Stephen Rees's blog

Thoughts about the relationships between transport and the urban area it serves

Olympic Line (short) closure notice

with 108 comments

The Olympic line will be closed between 11:30 am and 1 pm on Friday, February 12, due to the 2010 Olympic Torch Relay.

MIVB 3050 in service on the Olympic Line

Written by Stephen Rees

February 9, 2010 at 11:33 am

Posted in Transportation

108 Responses

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  1. What a great ride! For people and families looking to get the “Olympic Experience” without an event ticket, this is a great ticket! It is also a moment to reflect on the kind of decisions we are making around linking transportation planning with urban design.

    Get off the Canada Line at “Olympic Village” and ride the Olympic Line tram to Granville Island. Keep in mind that Granville Island is a kind of “world class destination” all of its own. And, that the Olympic Line gives you the opportunity to experience Granville Island as its designers dared not dream that you would: arriving on public transportation rather than in a private automobile.

    Well, that is not exactly correct. The original drawings for the design competition won by Norm Hotson and Joost Bakker show a tram line entering Granville Island. However, in 1978 the return of Tram to Vancouver was nothing but a pipe dream.

    If you take the ride, maybe you will share in another dream…

    Abandoning “Skytrain” as the technology of choice—actually, word is that it is a choice imposed on municipalities from the Provincial government—and embracing the more cost-effective and community friendly option: streetcars like the Olympic Line.

    This is not really a trivial matter. For example, I see the return of the Hastings Streetcar as a pivotal investment for revitalizing Hastings Street, and turning the tide in the so-called Downtown East Side (actually, the historic birthplace of our city). Ending homelessness in Vancouver, and finally closing the doors on “our little slum”, is a dream held by most of us in Vancouver, except perhaps for a handful of folks for whom an inner-city district reserved for poverty, drug addiction, and mental illness is a radical dream come true.

    Hard to stigmatize streetcars as “gentrification”—transit passes open the system in whatever way we feel is best for moving forward. Efficient transportation that takes the private automobile down a notch is exactly the kind of option needed to return balance to the public right of way between local, regional, and occasional users.

    In the DTES, a Hastings Streetcar can also be part of the answer for removing the neighbourhood destroying high traffic volumes of the Powell Street and Cordova Street one-way couplings.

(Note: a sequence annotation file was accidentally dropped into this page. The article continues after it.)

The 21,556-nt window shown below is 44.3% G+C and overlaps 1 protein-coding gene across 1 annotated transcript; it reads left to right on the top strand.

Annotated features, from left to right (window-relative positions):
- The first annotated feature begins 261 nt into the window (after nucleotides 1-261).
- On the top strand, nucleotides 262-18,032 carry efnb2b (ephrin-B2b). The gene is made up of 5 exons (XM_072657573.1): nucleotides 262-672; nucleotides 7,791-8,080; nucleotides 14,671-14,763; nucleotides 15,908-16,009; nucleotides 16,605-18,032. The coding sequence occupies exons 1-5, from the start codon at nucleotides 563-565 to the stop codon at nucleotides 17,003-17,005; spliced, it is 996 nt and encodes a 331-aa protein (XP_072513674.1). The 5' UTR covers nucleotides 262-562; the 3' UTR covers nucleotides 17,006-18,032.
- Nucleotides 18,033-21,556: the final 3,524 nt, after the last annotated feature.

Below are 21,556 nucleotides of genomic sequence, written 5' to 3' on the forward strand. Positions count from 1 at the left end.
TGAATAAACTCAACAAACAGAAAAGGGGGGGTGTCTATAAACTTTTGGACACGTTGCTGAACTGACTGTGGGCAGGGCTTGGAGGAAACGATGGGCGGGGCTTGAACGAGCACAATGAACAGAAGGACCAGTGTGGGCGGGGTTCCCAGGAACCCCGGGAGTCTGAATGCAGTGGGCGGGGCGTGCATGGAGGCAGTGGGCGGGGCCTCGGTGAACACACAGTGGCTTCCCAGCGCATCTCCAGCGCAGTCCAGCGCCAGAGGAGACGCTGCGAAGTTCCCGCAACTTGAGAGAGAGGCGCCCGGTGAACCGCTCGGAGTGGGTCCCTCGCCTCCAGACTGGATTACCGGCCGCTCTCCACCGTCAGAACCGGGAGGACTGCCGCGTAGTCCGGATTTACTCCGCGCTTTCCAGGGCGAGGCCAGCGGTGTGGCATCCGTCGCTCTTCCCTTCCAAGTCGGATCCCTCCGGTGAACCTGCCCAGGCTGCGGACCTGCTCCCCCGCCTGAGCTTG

It is a well known fact that streets with high traffic volumes are not suitable for residential uses. Yet, that is just another story of what was not done right in the so-called Downtown Eastside.

    Ride the tram, see the future.

    Lewis N. Villegas

    February 11, 2010 at 11:25 pm

  2. Streetcar and Skytrain are not competitive transportation mode, but complementary one,

    they fulfill different purposes, and as you have mentioned, streetcar is a good revitalization tool, point is more moot in term of transportation “efficiency”.

    That said, a Streetcar on Hasting could be a great idea,
    Erickson in his time had drawn plan for introduction of a streetcar more south (Prior street)…but with the same idea of a revitalization tool…

    voony

    February 12, 2010 at 9:03 am

  3. voony, fill me in on “transporation efficiency”. Do you mean Skytrain carries more passengers per hour?

    A Metro Portland councillor spoke in Township of Langley recently, and said they would not consider skytrain—to costly. They are not building more Max, and she did not mention subways. Metro Portland’s population distribution is not unlike our own, if less restricted by geographical barriers.

    However, she did mention BRT. And, since the chorus that will great any mention of a Hastings Streetcar is going to be “too costly”, I have been thinking about whether it would be credible to talk in terms of BRT first, then streetcar later.

    Very interesting to hear about Erickson’s suggestion. Prior Street however must by a 66′ R.O.W. I wonder what his thinking was there.

    Lewis N. Villegas

    February 12, 2010 at 8:33 pm

  4. “transportation efficiency” is not reducible to the system capacity only, but include travel time, reliability, accessibility, operating cost,…

    all those parameters make one system more or less-cost effective according to the circumstances, (travel pattern, ridership,…)
    that was my point, you can’t have a definitive judgment on a transportation system.